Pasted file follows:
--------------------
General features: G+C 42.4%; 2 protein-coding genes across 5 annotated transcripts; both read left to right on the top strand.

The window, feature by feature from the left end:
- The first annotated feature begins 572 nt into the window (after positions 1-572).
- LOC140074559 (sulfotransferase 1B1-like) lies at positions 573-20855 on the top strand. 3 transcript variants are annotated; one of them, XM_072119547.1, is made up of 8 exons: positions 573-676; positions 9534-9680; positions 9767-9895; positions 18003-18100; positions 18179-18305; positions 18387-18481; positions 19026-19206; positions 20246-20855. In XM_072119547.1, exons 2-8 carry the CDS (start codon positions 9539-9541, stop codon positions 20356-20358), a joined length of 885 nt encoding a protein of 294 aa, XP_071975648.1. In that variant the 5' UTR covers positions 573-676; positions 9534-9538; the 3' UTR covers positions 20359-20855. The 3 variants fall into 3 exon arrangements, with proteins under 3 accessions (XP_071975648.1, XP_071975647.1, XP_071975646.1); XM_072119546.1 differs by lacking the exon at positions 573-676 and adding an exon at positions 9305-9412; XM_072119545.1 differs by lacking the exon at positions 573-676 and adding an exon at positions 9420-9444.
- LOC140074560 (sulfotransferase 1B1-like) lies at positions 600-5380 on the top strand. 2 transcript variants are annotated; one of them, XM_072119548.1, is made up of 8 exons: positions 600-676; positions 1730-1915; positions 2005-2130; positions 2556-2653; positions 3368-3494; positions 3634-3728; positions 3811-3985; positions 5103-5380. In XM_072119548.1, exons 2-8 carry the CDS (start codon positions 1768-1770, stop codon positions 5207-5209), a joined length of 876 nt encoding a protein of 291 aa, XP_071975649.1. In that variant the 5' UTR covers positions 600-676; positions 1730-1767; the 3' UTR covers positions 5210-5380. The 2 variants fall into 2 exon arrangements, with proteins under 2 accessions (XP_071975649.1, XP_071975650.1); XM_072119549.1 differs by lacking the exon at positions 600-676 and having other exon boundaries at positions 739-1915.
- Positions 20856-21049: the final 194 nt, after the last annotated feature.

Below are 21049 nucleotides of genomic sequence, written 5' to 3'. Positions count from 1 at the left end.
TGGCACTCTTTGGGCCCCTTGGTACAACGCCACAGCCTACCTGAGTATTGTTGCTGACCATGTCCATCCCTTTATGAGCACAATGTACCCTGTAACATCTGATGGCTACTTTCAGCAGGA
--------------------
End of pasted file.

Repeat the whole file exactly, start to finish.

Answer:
General features: G+C 42.4%; 2 protein-coding genes across 5 annotated transcripts; both read left to right on the top strand.

The window, feature by feature from the left end:
- The first annotated feature begins 572 nt into the window (after positions 1-572).
- LOC140074559 (sulfotransferase 1B1-like) lies at positions 573-20855 on the top strand. 3 transcript variants are annotated; one of them, XM_072119547.1, is made up of 8 exons: positions 573-676; positions 9534-9680; positions 9767-9895; positions 18003-18100; positions 18179-18305; positions 18387-18481; positions 19026-19206; positions 20246-20855. In XM_072119547.1, exons 2-8 carry the CDS (start codon positions 9539-9541, stop codon positions 20356-20358), a joined length of 885 nt encoding a protein of 294 aa, XP_071975648.1. In that variant the 5' UTR covers positions 573-676; positions 9534-9538; the 3' UTR covers positions 20359-20855. The 3 variants fall into 3 exon arrangements, with proteins under 3 accessions (XP_071975648.1, XP_071975647.1, XP_071975646.1); XM_072119546.1 differs by lacking the exon at positions 573-676 and adding an exon at positions 9305-9412; XM_072119545.1 differs by lacking the exon at positions 573-676 and adding an exon at positions 9420-9444.
- LOC140074560 (sulfotransferase 1B1-like) lies at positions 600-5380 on the top strand. 2 transcript variants are annotated; one of them, XM_072119548.1, is made up of 8 exons: positions 600-676; positions 1730-1915; positions 2005-2130; positions 2556-2653; positions 3368-3494; positions 3634-3728; positions 3811-3985; positions 5103-5380. In XM_072119548.1, exons 2-8 carry the CDS (start codon positions 1768-1770, stop codon positions 5207-5209), a joined length of 876 nt encoding a protein of 291 aa, XP_071975649.1. In that variant the 5' UTR covers positions 600-676; positions 1730-1767; the 3' UTR covers positions 5210-5380. The 2 variants fall into 2 exon arrangements, with proteins under 2 accessions (XP_071975649.1, XP_071975650.1); XM_072119549.1 differs by lacking the exon at positions 600-676 and having other exon boundaries at positions 739-1915.
- Positions 20856-21049: the final 194 nt, after the last annotated feature.

Below are 21049 nucleotides of genomic sequence, written 5' to 3'. Positions count from 1 at the left end.
TGGCACTCTTTGGGCCCCTTGGTACAACGCCACAGCCTACCTGAGTATTGTTGCTGACCATGTCCATCCCTTTATGAGCACAATGTACCCTGTAACATCTGATGGCTACTTTCAGCAGGA